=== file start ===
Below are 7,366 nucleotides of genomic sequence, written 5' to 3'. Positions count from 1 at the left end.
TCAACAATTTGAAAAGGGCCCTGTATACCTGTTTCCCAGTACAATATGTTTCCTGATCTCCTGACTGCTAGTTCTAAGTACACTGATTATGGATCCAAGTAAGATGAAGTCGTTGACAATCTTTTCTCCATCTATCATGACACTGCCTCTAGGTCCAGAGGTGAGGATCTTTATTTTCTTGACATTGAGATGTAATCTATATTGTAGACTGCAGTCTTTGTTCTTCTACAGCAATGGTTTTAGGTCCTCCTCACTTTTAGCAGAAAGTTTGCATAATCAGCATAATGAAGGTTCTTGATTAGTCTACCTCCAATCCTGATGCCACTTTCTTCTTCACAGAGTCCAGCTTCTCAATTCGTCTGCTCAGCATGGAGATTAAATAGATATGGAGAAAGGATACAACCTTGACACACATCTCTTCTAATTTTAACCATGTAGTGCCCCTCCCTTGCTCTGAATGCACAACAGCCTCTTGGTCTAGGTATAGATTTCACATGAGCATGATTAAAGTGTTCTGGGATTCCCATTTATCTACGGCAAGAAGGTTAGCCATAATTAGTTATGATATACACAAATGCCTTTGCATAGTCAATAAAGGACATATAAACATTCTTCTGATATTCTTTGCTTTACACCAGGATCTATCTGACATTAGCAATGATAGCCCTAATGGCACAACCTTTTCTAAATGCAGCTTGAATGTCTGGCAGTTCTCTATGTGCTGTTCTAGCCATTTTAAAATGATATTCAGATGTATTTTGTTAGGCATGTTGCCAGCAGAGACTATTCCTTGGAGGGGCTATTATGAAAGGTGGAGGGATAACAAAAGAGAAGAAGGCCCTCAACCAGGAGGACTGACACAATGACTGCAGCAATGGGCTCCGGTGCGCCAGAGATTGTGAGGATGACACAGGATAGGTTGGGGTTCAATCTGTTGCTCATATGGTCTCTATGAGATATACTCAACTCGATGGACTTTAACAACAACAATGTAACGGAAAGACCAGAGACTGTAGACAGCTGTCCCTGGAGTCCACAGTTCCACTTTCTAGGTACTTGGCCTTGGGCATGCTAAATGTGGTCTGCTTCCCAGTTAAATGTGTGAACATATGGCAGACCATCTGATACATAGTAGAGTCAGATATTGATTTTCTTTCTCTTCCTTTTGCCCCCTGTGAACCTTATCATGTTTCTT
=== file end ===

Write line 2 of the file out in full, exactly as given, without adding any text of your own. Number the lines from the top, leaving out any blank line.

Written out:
TCAACAATTTGAAAAGGGCCCTGTATACCTGTTTCCCAGTACAATATGTTTCCTGATCTCCTGACTGCTAGTTCTAAGTACACTGATTATGGATCCAAGTAAGATGAAGTCGTTGACAATCTTTTCTCCATCTATCATGACACTGCCTCTAGGTCCAGAGGTGAGGATCTTTATTTTCTTGACATTGAGATGTAATCTATATTGTAGACTGCAGTCTTTGTTCTTCTACAGCAATGGTTTTAGGTCCTCCTCACTTTTAGCAGAAAGTTTGCATAATCAGCATAATGAAGGTTCTTGATTAGTCTACCTCCAATCCTGATGCCACTTTCTTCTTCACAGAGTCCAGCTTCTCAATTCGTCTGCTCAGCATGGAGATTAAATAGATATGGAGAAAGGATACAACCTTGACACACATCTCTTCTAATTTTAACCATGTAGTGCCCCTCCCTTGCTCTGAATGCACAACAGCCTCTTGGTCTAGGTATAGATTTCACATGAGCATGATTAAAGTGTTCTGGGATTCCCATTTATCTACGGCAAGAAGGTTAGCCATAATTAGTTATGATATACACAAATGCCTTTGCATAGTCAATAAAGGACATATAAACATTCTTCTGATATTCTTTGCTTTACACCAGGATCTATCTGACATTAGCAATGATAGCCCTAATGGCACAACCTTTTCTAAATGCAGCTTGAATGTCTGGCAGTTCTCTATGTGCTGTTCTAGCCATTTTAAAATGATATTCAGATGTATTTTGTTAGGCATGTTGCCAGCAGAGACTATTCCTTGGAGGGGCTATTATGAAAGGTGGAGGGATAACAAAAGAGAAGAAGGCCCTCAACCAGGAGGACTGACACAATGACTGCAGCAATGGGCTCCGGTGCGCCAGAGATTGTGAGGATGACACAGGATAGGTTGGGGTTCAATCTGTTGCTCATATGGTCTCTATGAGATATACTCAACTCGATGGACTTTAACAACAACAATGTAACGGAAAGACCAGAGACTGTAGACAGCTGTCCCTGGAGTCCACAGTTCCACTTTCTAGGTACTTGGCCTTGGGCATGCTAAATGTGGTCTGCTTCCCAGTTAAATGTGTGAACATATGGCAGACCATCTGATACATAGTAGAGTCAGATATTGATTTTCTTTCTCTTCCTTTTGCCCCCTGTGAACCTTATCATGTTTCTT